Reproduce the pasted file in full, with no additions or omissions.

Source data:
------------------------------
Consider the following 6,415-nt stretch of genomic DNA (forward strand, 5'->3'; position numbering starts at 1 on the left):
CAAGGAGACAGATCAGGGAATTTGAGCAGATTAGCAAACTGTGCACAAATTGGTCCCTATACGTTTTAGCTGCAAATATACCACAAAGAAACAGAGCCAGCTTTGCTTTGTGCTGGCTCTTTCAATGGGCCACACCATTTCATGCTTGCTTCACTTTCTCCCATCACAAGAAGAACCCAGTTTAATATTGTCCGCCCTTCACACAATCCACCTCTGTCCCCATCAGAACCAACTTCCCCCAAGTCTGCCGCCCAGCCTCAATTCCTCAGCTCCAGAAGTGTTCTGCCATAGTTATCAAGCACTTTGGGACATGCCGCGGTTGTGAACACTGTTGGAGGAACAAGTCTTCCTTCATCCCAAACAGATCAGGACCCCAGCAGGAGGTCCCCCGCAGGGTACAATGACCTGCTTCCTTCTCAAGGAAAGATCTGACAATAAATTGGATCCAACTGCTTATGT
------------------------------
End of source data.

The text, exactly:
Consider the following 6,415-nt stretch of genomic DNA (forward strand, 5'->3'; position numbering starts at 1 on the left):
CAAGGAGACAGATCAGGGAATTTGAGCAGATTAGCAAACTGTGCACAAATTGGTCCCTATACGTTTTAGCTGCAAATATACCACAAAGAAACAGAGCCAGCTTTGCTTTGTGCTGGCTCTTTCAATGGGCCACACCATTTCATGCTTGCTTCACTTTCTCCCATCACAAGAAGAACCCAGTTTAATATTGTCCGCCCTTCACACAATCCACCTCTGTCCCCATCAGAACCAACTTCCCCCAAGTCTGCCGCCCAGCCTCAATTCCTCAGCTCCAGAAGTGTTCTGCCATAGTTATCAAGCACTTTGGGACATGCCGCGGTTGTGAACACTGTTGGAGGAACAAGTCTTCCTTCATCCCAAACAGATCAGGACCCCAGCAGGAGGTCCCCCGCAGGGTACAATGACCTGCTTCCTTCTCAAGGAAAGATCTGACAATAAATTGGATCCAACTGCTTATGT